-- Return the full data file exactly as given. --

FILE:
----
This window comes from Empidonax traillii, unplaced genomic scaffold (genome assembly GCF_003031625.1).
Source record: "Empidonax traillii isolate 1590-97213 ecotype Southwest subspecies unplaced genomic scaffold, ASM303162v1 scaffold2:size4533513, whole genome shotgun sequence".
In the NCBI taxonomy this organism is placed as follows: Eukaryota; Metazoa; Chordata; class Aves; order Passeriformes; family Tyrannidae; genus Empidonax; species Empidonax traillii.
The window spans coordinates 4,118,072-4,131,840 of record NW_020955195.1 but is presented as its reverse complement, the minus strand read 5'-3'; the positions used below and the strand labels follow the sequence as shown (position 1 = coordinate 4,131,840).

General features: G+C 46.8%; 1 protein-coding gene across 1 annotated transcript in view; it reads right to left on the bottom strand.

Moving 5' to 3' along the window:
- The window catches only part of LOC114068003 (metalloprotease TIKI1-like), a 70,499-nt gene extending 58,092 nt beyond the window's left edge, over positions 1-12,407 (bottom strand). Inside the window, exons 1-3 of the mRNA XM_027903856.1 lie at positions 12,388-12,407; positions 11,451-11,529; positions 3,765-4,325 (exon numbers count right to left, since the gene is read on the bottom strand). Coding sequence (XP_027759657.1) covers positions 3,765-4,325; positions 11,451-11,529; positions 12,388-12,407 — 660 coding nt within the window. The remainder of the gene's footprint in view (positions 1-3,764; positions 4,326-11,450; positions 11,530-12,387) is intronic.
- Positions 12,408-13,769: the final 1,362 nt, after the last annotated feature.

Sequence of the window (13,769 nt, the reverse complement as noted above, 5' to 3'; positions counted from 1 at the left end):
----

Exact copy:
This window comes from Empidonax traillii, unplaced genomic scaffold (genome assembly GCF_003031625.1).
Source record: "Empidonax traillii isolate 1590-97213 ecotype Southwest subspecies unplaced genomic scaffold, ASM303162v1 scaffold2:size4533513, whole genome shotgun sequence".
In the NCBI taxonomy this organism is placed as follows: Eukaryota; Metazoa; Chordata; class Aves; order Passeriformes; family Tyrannidae; genus Empidonax; species Empidonax traillii.
The window spans coordinates 4,118,072-4,131,840 of record NW_020955195.1 but is presented as its reverse complement, the minus strand read 5'-3'; the positions used below and the strand labels follow the sequence as shown (position 1 = coordinate 4,131,840).

General features: G+C 46.8%; 1 protein-coding gene across 1 annotated transcript in view; it reads right to left on the bottom strand.

Moving 5' to 3' along the window:
- The window catches only part of LOC114068003 (metalloprotease TIKI1-like), a 70,499-nt gene extending 58,092 nt beyond the window's left edge, over positions 1-12,407 (bottom strand). Inside the window, exons 1-3 of the mRNA XM_027903856.1 lie at positions 12,388-12,407; positions 11,451-11,529; positions 3,765-4,325 (exon numbers count right to left, since the gene is read on the bottom strand). Coding sequence (XP_027759657.1) covers positions 3,765-4,325; positions 11,451-11,529; positions 12,388-12,407 — 660 coding nt within the window. The remainder of the gene's footprint in view (positions 1-3,764; positions 4,326-11,450; positions 11,530-12,387) is intronic.
- Positions 12,408-13,769: the final 1,362 nt, after the last annotated feature.

Sequence of the window (13,769 nt, the reverse complement as noted above, 5' to 3'; positions counted from 1 at the left end):